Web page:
Red Bull cuts its wings

Red Bull cuts its wings

F1 2021 No pilots from his quarry-crusher for the first time since 2008. A quarter of the grill is yours

Vettel, celebrating his third title with Red Bull in 2012

Ehe signing of Checo Prez to replace Alexander Albon in 2021 has meant that Red Bull will not have any driver from its famous and very tough quarry in the first team. Go back to 2008, when Coulthard and Webber last shared a team. The two signed, as with the Mexican and Max Verstappen.

The Dutchman, now the team’s flag, also arrived young, in August 2014, But he didn’t train in the Red Bull talent crusher but he also came to blow his checkbook in a tough fight with Mercedes. And directly debut in Formula 1 with Carlos Sainz in Toro Rosso 2015.

The Red Bull Junior Team was formed two decades ago, five years before the arrival in F1 with the purchase of the Jaguar by Dietrich Mateschizt, who put former driver Helmut Marko at the helm. And one of the first to be in orbit was the Spanish Antonio Garca, a talent at the height of Fernando Alonso, as the Asturian often affirms. Although he was also one of the first to suffer the rigors of this demanding quarry: barely lasted four races in the 2001 Formula 3000 because it governs the maxim of showing off or getting eliminated without hesitation.


Next to the arrived Carlos Sainz, very long-lived since 2010 with Formula BMW until reaching Toro Rosso, Jaime Alguersuari who managed two Renault titles with them, but got fired afterand so abrupt as was his entrance, and Dani juncadella, who was with them for two seasons in Formula BMW, at different times during these two decades.

Four Spaniards among the nearly one hundred kids who are recruited with the alluring allure of all free. They pay for your career, in the best teams, your salary, your progression and training, which in many cases exceeds one million euros, and five on several occasions, but at any time you can be struck down or demoted to team B. Sometimes in the middle of the season. Or receive a scolding like Alguersuari for not keeping up with Vettel in a simple free training session. Or being publicly skinned, a very Marko style, the real terror of kids. Starting on pole in Germany in Formula BMW, Sainz still remembers seeing the boss of the race arrive on the grid and approach the helmet to demand victory under penalty of excommunication.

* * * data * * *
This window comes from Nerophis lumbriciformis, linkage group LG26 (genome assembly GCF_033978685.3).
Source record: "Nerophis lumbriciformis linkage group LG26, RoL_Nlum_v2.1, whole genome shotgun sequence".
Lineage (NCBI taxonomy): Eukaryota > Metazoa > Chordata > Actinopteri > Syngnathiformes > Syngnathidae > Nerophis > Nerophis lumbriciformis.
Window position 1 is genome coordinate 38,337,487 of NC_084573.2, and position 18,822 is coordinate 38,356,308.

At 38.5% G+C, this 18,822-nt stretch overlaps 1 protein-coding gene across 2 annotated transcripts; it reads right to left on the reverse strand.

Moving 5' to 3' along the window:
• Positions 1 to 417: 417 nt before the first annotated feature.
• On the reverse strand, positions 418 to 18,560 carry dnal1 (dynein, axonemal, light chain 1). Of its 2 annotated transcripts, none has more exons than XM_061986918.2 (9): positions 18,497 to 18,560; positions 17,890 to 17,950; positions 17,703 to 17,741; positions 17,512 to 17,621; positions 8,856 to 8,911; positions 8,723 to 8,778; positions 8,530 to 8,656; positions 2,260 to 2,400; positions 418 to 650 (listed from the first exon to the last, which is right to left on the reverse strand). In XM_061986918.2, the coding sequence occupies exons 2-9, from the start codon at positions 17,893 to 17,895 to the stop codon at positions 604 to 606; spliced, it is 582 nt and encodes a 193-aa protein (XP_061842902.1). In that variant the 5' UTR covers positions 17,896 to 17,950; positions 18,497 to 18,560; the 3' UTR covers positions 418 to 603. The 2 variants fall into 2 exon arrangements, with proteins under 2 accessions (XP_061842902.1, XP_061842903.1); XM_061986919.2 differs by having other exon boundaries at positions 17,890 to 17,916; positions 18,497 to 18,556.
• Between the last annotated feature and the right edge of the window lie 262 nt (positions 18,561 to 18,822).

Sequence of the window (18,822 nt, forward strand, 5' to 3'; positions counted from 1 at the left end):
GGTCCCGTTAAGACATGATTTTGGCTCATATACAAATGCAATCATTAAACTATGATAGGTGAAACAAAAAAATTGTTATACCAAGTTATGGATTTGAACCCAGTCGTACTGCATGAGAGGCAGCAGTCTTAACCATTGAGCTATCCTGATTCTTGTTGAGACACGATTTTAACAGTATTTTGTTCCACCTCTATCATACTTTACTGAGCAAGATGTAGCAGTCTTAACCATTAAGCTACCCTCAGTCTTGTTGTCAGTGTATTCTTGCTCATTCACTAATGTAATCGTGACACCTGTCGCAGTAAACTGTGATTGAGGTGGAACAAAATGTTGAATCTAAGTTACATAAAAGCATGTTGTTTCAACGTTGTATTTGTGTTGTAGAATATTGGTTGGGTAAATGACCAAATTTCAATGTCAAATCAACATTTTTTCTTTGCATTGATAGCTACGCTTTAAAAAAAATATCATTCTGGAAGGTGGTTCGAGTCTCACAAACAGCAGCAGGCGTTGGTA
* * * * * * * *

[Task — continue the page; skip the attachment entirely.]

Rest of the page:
If success is measured in champions, only one has come out of this way of understanding racing, Sebastian Vettel, the only one also capable of winning races with both teams in the house, which he arrived there in 2002. A champion among the 18 that have been able to reach F1 (only four have won races, Vettel, Ricciardo, Webber and Gasly) in either of the two teams, from the first steps of the different formulas.

The last of them, Yuki Tsunoda, the second Japanese after Yoshitaka Kuroda, who arrives at Alpha Tauri and who has left behind, for now, another 12 members of the increasingly extensive junior team, which competes in Italian F2, F3, F4. and German, Japanese Super Formula or New Zealand Toyota Racing Series. With him they are a quarter of the 2021 grid (Sainz, Ricciardo, Vettel, Gasly, Tsunoda) the pilots emerged from this example of excessive demand, but unquestionable performance.

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Travis M. Andrews
Travis M. Andrews is a features writer for The Washington Post. He joined The Post in 2016 as a reporter for Morning Mix. He was previously a travel and culture editor for Southern Living magazine, a contributing pop culture reporter for Mashable and the Week, and a contributing editor for the Syfy blog Dvice. He also has freelanced for magazines, including Esquire, GQ and Time. He is the author of the coming book "Because He's Jeff Goldblum," a semi-rumination and semi-ridiculous look at the career of the enigmatic actor and an exploration of the shifting nature of fame in the 21st century, to be published in November by Plume.